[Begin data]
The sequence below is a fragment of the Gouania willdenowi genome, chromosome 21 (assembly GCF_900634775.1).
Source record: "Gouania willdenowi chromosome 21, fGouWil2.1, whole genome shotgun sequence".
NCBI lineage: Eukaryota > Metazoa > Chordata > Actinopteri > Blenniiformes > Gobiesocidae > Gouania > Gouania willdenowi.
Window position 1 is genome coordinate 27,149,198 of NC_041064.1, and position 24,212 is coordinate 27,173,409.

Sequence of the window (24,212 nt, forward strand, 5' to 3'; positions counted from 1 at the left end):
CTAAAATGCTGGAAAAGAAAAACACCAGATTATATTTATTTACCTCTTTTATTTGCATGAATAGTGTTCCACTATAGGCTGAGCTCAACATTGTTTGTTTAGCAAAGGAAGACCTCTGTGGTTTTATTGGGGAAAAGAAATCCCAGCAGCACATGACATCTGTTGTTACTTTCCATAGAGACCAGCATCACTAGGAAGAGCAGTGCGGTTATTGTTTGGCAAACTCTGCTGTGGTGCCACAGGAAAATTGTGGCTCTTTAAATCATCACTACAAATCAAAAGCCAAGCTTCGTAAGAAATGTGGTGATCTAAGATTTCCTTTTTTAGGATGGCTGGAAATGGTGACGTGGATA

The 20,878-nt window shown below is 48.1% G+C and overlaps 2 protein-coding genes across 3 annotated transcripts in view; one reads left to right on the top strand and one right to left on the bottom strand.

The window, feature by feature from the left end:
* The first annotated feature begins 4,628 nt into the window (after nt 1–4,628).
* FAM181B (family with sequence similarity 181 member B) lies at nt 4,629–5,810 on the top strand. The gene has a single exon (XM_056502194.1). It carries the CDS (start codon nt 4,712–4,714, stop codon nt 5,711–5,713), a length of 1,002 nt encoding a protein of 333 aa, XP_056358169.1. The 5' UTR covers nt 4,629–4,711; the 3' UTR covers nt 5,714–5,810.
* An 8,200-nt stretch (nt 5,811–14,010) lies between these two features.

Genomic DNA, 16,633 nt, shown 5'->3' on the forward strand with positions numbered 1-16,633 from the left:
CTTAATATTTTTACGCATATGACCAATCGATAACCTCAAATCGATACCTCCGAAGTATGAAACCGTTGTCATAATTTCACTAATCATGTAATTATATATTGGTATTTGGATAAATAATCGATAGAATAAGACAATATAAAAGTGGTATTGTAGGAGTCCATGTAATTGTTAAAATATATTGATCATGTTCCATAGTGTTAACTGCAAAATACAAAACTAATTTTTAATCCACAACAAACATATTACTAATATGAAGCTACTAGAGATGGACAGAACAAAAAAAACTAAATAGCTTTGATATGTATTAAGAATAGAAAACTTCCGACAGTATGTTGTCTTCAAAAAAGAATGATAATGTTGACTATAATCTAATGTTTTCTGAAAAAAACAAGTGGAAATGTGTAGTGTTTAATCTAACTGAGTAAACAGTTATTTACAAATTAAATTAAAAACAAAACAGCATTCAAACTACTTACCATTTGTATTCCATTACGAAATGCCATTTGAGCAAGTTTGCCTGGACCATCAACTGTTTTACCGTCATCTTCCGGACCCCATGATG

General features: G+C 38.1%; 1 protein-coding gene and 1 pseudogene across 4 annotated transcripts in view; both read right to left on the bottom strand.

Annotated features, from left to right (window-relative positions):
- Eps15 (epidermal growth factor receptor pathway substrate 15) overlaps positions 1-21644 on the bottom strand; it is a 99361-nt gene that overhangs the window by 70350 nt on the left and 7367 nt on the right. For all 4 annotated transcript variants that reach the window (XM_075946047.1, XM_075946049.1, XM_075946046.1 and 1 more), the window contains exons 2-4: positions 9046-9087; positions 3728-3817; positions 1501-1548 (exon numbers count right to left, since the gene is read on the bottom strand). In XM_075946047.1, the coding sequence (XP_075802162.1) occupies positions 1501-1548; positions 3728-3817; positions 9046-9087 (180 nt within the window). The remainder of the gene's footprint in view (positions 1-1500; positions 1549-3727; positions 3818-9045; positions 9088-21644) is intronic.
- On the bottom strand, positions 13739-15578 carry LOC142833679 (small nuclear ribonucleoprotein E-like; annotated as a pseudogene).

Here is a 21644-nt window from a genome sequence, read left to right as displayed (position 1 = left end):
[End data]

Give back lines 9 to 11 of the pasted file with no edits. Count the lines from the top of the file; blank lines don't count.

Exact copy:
* The first annotated feature begins 4,628 nt into the window (after nt 1–4,628).
* FAM181B (family with sequence similarity 181 member B) lies at nt 4,629–5,810 on the top strand. The gene has a single exon (XM_056502194.1). It carries the CDS (start codon nt 4,712–4,714, stop codon nt 5,711–5,713), a length of 1,002 nt encoding a protein of 333 aa, XP_056358169.1. The 5' UTR covers nt 4,629–4,711; the 3' UTR covers nt 5,714–5,810.
* An 8,200-nt stretch (nt 5,811–14,010) lies between these two features.